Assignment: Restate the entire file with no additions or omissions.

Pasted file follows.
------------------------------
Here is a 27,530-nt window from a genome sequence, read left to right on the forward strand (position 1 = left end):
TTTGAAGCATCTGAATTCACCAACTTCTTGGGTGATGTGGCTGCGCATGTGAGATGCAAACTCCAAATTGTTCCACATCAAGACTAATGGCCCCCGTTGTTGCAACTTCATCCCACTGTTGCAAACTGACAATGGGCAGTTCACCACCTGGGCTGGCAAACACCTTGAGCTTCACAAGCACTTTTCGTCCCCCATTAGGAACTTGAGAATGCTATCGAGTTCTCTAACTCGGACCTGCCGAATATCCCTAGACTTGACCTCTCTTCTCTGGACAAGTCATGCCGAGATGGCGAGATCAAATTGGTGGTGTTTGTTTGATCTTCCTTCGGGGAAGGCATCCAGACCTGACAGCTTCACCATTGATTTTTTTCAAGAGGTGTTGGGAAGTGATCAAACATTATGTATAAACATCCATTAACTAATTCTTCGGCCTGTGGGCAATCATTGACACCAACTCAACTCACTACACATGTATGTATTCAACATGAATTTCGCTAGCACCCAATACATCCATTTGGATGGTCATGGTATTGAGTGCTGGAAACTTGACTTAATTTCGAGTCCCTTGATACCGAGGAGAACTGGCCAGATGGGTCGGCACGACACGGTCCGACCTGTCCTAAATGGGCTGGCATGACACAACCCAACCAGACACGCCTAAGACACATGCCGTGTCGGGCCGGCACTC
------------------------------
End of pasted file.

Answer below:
Here is a 27,530-nt window from a genome sequence, read left to right on the forward strand (position 1 = left end):
TTTGAAGCATCTGAATTCACCAACTTCTTGGGTGATGTGGCTGCGCATGTGAGATGCAAACTCCAAATTGTTCCACATCAAGACTAATGGCCCCCGTTGTTGCAACTTCATCCCACTGTTGCAAACTGACAATGGGCAGTTCACCACCTGGGCTGGCAAACACCTTGAGCTTCACAAGCACTTTTCGTCCCCCATTAGGAACTTGAGAATGCTATCGAGTTCTCTAACTCGGACCTGCCGAATATCCCTAGACTTGACCTCTCTTCTCTGGACAAGTCATGCCGAGATGGCGAGATCAAATTGGTGGTGTTTGTTTGATCTTCCTTCGGGGAAGGCATCCAGACCTGACAGCTTCACCATTGATTTTTTTCAAGAGGTGTTGGGAAGTGATCAAACATTATGTATAAACATCCATTAACTAATTCTTCGGCCTGTGGGCAATCATTGACACCAACTCAACTCACTACACATGTATGTATTCAACATGAATTTCGCTAGCACCCAATACATCCATTTGGATGGTCATGGTATTGAGTGCTGGAAACTTGACTTAATTTCGAGTCCCTTGATACCGAGGAGAACTGGCCAGATGGGTCGGCACGACACGGTCCGACCTGTCCTAAATGGGCTGGCATGACACAACCCAACCAGACACGCCTAAGACACATGCCGTGTCGGGCCGGCACTC